The Elizabeth Glaser Pediatric AIDS Foundation (EGPAF) celebrated the success of their eight-year project to scale up HIV prevention, care and treatment services in five countries at an all-day event Thursday. Helping put more than 500,000 people living with HIV on lifesaving antiretroviral therapy (ART), the “Help Expand Antiretroviral Therapy to children and families” (HEART) program was one of four funded by the U.S. President’s Emergency Plan for AIDS Relief (PEPFAR) “Track 1” program to expand global access to ART.
Building on the successes of their prevention of mother-to-child transmission (PMTCT) programs in Africa, EGPAF launched Project Heart in 2004 in Cote d’Ivoire, South Africa, Tanzania and Zambia, adding Mozambique in 2006. Throughout Project HEART’s duration, more than 1 million men, women and children received HIV care and support; and more than 2.5 million pregnant women received HIV counseling and testing, averting more than 66,000 pediatric HIV infections. Project HEART supported HIV/AIDS services at more than 510 ART sites and 1,053 PMTCT sites.
“In 2010, one out of 10 PEPFAR-supported ART patients in sub-Saharan Africa received treatment through Project HEART,” according to the report.
Thursday’s event also featured the debut of the new EGPAF video highlighting the successes of the program.
Their efforts helped to change the face of the AIDS pandemic, said Debbie Birx, director of Center for Disease Control and Prevention’s (CDC’s) global health HIV program. She joined U.S. Global AIDS Ambassador Eric Goosby in lauding the program, calling Project Heart, “A weather vane of what works and doesn’t work, looking at data collected at your level, enabling us to truly understand where our impact has been, why it has been there, and what we need to do to continue our impact and increase it,” he said.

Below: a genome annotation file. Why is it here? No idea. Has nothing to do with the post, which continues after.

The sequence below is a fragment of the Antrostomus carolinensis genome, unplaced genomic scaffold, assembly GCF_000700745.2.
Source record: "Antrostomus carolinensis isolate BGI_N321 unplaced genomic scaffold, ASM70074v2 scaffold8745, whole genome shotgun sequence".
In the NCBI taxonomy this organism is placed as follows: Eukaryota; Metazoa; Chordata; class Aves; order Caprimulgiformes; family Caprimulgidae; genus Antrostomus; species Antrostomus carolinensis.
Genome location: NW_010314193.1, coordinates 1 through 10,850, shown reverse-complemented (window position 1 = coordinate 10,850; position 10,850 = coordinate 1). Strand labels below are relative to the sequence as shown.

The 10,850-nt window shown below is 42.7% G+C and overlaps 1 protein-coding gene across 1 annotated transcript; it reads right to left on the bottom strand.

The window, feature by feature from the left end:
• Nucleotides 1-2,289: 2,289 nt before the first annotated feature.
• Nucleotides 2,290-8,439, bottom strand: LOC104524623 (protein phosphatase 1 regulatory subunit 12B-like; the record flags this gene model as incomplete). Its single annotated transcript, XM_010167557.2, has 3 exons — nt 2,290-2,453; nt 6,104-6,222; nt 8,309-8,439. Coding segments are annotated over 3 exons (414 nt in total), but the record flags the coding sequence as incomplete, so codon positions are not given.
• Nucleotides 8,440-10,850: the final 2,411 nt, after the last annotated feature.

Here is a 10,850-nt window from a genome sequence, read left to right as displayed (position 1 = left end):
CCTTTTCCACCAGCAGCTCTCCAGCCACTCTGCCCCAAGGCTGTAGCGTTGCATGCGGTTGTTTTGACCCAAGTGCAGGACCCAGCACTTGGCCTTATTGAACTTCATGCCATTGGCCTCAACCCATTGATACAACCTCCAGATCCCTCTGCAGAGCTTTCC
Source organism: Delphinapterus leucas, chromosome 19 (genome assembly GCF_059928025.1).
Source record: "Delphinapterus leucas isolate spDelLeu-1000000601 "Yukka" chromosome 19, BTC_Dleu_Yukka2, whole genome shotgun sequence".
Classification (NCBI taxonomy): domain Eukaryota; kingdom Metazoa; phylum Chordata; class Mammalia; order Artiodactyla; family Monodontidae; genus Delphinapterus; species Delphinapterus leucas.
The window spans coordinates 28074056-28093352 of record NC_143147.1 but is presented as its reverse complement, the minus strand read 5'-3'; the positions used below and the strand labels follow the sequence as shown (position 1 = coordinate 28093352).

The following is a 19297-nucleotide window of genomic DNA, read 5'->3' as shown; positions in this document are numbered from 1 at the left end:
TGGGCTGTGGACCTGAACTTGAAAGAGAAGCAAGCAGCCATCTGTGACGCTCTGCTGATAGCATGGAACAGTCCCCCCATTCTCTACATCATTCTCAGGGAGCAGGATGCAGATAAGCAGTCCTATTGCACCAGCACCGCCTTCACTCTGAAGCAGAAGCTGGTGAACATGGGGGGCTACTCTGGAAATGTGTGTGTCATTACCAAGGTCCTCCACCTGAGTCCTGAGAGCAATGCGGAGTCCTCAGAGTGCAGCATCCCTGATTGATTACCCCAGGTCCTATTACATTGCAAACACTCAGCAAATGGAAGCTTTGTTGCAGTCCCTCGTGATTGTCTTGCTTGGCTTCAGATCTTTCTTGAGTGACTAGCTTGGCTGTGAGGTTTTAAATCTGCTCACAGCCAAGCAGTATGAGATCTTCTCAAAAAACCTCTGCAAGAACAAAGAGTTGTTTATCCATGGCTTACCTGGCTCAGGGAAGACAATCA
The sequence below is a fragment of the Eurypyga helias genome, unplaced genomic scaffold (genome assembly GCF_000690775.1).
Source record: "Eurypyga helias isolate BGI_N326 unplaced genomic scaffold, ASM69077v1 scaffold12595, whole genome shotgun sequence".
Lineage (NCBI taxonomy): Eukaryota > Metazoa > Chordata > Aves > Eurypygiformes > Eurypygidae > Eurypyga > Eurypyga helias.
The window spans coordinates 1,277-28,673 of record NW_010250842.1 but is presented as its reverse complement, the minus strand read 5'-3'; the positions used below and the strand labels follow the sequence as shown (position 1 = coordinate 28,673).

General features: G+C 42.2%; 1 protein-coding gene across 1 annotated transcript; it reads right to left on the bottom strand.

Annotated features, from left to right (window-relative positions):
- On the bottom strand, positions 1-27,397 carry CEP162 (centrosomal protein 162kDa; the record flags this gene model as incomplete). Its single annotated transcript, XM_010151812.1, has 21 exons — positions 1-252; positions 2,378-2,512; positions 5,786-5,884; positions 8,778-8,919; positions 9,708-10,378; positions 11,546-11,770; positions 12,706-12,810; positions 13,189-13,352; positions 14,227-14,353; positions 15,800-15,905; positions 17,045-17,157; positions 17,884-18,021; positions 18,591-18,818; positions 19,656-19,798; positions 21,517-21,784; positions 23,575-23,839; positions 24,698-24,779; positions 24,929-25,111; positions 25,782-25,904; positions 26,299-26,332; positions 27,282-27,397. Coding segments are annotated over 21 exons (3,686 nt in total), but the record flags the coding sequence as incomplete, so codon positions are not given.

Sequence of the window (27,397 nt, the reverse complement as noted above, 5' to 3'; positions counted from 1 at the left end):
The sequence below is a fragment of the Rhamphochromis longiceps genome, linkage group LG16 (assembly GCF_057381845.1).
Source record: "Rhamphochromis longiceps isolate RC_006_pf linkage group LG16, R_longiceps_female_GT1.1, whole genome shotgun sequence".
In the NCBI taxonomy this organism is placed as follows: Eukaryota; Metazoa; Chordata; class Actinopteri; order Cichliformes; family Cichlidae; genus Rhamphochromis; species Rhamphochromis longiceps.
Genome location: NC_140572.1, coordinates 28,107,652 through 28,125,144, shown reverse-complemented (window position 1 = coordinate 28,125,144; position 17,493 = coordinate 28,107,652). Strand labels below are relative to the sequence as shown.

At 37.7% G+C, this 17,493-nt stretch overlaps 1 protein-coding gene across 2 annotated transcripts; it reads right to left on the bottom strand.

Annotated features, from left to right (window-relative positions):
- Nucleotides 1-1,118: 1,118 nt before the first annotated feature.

The EGPAF team released an end-of-project report highlighting the successes of the program, lessons learned, and detailing the process of transitioning ownership of these programs to in-country teams – “helping move projects into the hands of those we have been working with in-country – expanding the impacts we have started… [which] allows us to take on more of a technical assistance role,” according to Dr. Goosby.
Addressing Pregnant Women and TB Co-infection
In terms of specific populations, the program achieved successes and noted areas for improvement. For example, “All Project HEART countries institutionalized HIV counseling, testing and recording status of TB patients,” reaching an average 75 percent of TB patients with these services in 2010, according to the HEART report. An example of high and consistent TB screening rates, about 70 percent of HIV patients in Tanzania consistently were screened for TB in 2010 and 2011. “However, less than 30 percent of eligible co-infected patients received ART in 2010, pointing to the need for more effective follow-up and integration of services.”
Also of note, PMTCT treatment programs also made a dramatic shift to more efficacious combination regimens and ART over time, with less than five percent of pregnant women still being treated with single-dose nevirapine at the end of 2011